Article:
More than just feeling sad or going through a rough patch, depression is a serious mental health condition that requires understanding, treatment and a good recovery plan. With early detection, diagnosis and an effective treatment plan, many people do get better. But if left untreated, depression can be devastating not only for people who have it, but for their families as well.
An estimated 7 percent of the American adult population – about 16 million people – had at least one major depressive episode last year. It affects people of all racial, ethnic and socioeconomic backgrounds. Women are 70 percent more likely than men to experience depression, and young adults aged 18-25 are 60 percent more likely to have depression than people aged 50 or older.
Depression does not have a single cause. There are a number of factors that may increase the chance of depression such as a traumatic event or past abuse, chronic pain or a chronic illness, or the presence of another mental illness. Genetics can play a role, as well as physical factors such as brain structure, changes in function of the pituitary gland, sleep disorders and attention-deficit hyperactivity disorder (ADHD). Nearly 30 percent of people with substance use problems also suffer from depression.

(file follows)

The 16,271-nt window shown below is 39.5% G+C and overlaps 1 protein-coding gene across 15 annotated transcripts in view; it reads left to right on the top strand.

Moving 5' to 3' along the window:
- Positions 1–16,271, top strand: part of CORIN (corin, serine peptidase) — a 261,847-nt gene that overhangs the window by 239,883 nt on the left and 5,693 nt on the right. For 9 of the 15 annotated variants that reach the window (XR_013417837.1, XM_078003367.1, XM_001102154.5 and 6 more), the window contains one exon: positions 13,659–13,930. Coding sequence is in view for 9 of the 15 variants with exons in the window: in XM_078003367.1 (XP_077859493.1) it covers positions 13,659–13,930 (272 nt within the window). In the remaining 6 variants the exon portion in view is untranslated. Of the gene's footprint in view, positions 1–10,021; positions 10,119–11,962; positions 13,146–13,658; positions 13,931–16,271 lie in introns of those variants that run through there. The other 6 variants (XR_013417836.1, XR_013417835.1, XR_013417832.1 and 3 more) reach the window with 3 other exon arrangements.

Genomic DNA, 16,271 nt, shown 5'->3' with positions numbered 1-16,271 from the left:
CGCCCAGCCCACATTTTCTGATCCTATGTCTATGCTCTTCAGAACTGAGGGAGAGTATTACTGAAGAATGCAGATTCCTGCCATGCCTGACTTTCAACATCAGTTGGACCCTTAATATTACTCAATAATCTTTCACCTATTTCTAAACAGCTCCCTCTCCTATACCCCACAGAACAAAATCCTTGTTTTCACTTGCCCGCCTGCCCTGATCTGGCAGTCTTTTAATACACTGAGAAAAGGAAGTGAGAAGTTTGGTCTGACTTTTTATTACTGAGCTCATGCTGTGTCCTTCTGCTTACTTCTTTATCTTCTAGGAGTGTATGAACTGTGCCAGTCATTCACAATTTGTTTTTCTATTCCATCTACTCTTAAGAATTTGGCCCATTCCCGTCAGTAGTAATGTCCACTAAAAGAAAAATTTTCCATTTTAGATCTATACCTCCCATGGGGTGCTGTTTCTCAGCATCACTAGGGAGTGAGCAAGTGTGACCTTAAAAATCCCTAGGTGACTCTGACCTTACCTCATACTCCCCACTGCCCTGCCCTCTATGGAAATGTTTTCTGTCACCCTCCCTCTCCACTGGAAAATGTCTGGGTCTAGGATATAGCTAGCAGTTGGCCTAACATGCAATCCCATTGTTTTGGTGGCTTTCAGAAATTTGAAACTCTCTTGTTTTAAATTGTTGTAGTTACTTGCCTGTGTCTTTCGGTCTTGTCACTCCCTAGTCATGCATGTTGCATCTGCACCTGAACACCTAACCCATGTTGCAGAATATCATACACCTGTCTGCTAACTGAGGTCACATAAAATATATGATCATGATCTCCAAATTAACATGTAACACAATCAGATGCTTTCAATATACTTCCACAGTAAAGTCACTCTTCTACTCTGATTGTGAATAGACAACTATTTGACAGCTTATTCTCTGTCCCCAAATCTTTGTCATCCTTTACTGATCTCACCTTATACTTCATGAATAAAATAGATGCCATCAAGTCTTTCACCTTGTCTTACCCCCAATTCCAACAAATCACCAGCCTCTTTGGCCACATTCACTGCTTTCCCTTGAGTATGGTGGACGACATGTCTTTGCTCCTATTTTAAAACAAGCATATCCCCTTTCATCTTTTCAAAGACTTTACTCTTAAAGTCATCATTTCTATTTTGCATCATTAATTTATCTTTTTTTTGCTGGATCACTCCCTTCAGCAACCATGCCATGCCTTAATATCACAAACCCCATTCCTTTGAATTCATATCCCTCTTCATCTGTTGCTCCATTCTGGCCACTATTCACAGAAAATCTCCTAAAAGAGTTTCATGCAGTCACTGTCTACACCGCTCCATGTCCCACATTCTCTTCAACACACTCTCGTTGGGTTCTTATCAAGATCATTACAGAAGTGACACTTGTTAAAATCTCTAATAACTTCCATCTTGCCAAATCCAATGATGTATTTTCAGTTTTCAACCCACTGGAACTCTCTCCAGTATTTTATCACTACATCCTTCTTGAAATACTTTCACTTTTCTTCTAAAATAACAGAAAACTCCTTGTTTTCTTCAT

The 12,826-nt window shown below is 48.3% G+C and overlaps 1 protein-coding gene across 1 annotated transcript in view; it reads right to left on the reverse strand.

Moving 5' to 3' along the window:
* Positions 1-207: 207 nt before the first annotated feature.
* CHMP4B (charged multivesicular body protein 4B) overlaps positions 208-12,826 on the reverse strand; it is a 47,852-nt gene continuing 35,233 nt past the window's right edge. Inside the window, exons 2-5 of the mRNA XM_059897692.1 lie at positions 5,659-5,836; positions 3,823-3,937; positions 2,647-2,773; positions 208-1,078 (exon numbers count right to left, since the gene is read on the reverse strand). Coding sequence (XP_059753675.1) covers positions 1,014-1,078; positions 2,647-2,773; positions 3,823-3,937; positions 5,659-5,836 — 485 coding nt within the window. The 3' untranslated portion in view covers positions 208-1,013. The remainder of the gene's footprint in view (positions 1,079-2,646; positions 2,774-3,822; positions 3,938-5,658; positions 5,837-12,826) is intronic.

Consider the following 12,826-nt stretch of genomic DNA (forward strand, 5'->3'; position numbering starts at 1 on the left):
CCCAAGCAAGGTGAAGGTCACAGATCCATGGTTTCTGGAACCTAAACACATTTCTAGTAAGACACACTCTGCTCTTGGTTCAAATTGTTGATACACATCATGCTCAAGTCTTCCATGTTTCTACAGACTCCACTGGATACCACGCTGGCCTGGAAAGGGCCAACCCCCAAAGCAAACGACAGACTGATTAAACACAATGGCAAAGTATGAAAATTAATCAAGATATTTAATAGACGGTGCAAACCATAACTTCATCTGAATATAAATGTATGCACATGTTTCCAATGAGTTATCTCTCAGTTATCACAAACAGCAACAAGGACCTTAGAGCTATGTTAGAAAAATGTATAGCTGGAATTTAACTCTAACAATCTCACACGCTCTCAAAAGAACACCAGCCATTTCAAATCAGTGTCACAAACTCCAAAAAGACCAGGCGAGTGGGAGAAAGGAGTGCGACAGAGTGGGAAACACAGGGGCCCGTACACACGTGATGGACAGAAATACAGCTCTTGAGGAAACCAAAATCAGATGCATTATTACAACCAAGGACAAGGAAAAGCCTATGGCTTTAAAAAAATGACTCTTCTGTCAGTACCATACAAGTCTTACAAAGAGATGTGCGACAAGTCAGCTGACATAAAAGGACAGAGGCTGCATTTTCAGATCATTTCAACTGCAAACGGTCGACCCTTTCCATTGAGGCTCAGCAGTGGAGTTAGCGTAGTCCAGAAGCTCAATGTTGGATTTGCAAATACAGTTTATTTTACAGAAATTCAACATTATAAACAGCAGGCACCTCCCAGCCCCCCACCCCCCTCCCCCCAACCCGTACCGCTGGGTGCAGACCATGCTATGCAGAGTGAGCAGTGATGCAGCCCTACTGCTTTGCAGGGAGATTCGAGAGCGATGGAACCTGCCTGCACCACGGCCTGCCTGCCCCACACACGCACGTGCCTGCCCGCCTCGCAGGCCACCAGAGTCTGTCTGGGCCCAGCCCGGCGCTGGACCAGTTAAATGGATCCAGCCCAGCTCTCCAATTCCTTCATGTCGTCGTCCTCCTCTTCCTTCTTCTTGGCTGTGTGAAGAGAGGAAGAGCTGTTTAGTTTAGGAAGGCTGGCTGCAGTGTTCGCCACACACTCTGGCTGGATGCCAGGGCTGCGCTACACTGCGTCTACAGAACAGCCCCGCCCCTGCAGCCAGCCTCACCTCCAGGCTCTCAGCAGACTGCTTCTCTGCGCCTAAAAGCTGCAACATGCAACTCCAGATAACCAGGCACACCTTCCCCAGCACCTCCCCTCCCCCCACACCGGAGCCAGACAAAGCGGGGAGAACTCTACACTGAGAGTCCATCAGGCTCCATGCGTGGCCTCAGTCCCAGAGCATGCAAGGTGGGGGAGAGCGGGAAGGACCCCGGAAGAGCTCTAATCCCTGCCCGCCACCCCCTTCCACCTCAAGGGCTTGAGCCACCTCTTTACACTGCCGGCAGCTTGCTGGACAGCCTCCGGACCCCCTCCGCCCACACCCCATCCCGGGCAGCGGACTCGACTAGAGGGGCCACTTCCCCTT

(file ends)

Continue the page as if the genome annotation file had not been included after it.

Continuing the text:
People with depression, or who are going through a depressive episode, experience symptoms differently. The symptoms can be described as moods, feelings or physical pain and generally include the following:
With a specific evaluation and treatment plan, depression often responds well to treatment. Treatment options include medication, psychotherapy, brain stimulation therapies and light therapy. Exercise can help in treating severe depression, along with alternative therapies including acupuncture, meditation, nutrition, faith and prayer. Depression symptoms do improve with treatment, but it can take time. Finding the best treatment may require trying more than one type of medication or treatment approach. For some people, symptoms quickly improve after starting treatment, while for others, it may take longer.
Helping someone with depression can be a challenge and may leave you feeling helpless and wondering what to do. To help provide support for a loved one, you can:
Most importantly, remember that your loved one’s depression isn’t anyone’s fault, and that your support and understanding can help. Take care of yourself by asking others for help. To prevent becoming frustrated or burned out, find time for your own hobbies, physical activity, friends and spiritual renewal. While there is no known cure for depression, with the right medication and treatment approach, it can be managed effectively.
This information has been retrieved from the Mayo Foundation for Medical Education and Research and from the National Alliance on Mental Illness. To read more, visit:
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